Modern Psychosurgery Part 1: Cingulotomy

That one word scares the shit out of us. Short for “psychiatric neurosurgery”. What do we think of? The icepick lobotomy, Dr. Walter Freeman, “One Flew Over the Cuckoo’s Nest”. But surgeries like this are still being performed, safely and humanely. They are generally last-last resort treatments (with ECT, electroconvulsive therapy, being a last resort treatment quite often) and aren’t offered now as much as they were in the past. It’s not easy to get a lobotomy anymore,they aren’t even called that. Between 1932 and 1954 (when the drug Thorazine became available), there were around 50,000 psychosurgeries performed. Now, there are 200-300 recorded a year1 in the USA (mostly, some are done abroad).

cin·gu·lot·o·my

Electrolytic destruction of the cortex and white matter of the cingulate2

Image

Howard Dully, author of “My Lobotomy”

“Only patients with severe, chronic, disabling and treatment refractory psychiatric illness should be considered for surgical intervention.”3

A cingulotomy is like a modern day, less destructive, version of the frontal lobotomy we’ve heard so much about. Basically, rather than severing or poking the frontal lobes themselves, a bundle of nerves connecting them are “interrupted4”. It is used now to treat obsessive compulsive disorder, some anxiety disorders and mood disorders, and rarely, psychosis4.

The patient, as for all psychosurgeries, must have tried all other therapies (medication, CBT, DBT, maybe ECT or TMS, regular talk therapy and so on and such forth) before being considered for a psychosurgery.

The frontal lobes control reason, impulse control and judgement. This is targeted, along with the “cingulate gyrus”, a small part of the limbic system involved with many emotions6. The functions of the cingulate gyrus are coordinating sensory input with emotions, emotional response to pain and regulating aggressive behaviour.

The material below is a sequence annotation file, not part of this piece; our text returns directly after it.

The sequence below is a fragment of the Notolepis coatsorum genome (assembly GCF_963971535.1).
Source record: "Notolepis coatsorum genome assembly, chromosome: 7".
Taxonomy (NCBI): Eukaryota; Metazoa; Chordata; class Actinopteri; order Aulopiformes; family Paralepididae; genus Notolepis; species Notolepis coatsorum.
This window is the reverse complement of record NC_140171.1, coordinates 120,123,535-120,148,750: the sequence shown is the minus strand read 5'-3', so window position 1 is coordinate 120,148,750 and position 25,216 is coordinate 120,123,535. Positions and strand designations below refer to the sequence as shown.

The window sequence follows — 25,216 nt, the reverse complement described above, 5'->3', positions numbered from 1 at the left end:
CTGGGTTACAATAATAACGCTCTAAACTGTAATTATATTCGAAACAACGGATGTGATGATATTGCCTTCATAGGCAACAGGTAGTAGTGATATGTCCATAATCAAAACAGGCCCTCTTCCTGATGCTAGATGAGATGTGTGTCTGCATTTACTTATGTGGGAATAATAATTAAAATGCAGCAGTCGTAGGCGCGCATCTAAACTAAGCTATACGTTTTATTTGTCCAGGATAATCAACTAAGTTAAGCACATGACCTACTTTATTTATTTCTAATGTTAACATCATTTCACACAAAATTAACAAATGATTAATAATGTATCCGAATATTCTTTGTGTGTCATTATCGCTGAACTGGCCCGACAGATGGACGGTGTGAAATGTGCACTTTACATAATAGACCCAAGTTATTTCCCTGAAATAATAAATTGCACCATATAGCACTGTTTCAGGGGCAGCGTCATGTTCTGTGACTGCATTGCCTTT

An electrode or gamma (laser; radiation) knife is used to perform the operation and a small lesion (about half an inch) is created. Patients notice immediate affect on anxiety, but it may take time (6 to 12 weeks) for depression or obsessive-compulsive disorder to lessen. It is still being investigated in the treatment of bipolar disorder.

If there is no response to the surgery, it may be repeated 6 months later. There is a 62% improvement rate. There are con’s, though, to this operation. Short term can be nausea, vomiting and headache. Reaction to anesthesia. The patient is generally functioning well after four days and kept in the hospital for 48 hours. However, there can be permanent unwanted side effects. Those with a history of seizures can risk having more seizures, and those who haven’t had a seizure before risk having one, in the first two months. Memory loss can also occur. It is the decision of the doctor and patient to decide if the benefits outweigh the risks.

Though this surgery isn’t specified for bipolar disorder, it is interesting that the modern day lobotomy is for obsessive-compulsive disorder, rather than what it was previously used for (any mental illness, from depression to schizophrenia, even homosexuality, which was removed from the DSM after III) It has far less risks and is a less invasive procedure, but I don’t think I’d want to go through brain surgery on a 62% improvement rate.

  1. http://www.psychologytoday.com/articles/199203/psychosurgery

  2. http://medical-dictionary.thefreedictionary.com/cingulotomy

  3. Neurosurgical department of Massachusetts General Hospital/Harvard Medical School

  4. http://neurosurgery.mgh.harvard.edu/Functional/cingulot.htm

  5. http://bipolar.about.com/od/treatment/a/bilcingulotomy.htm

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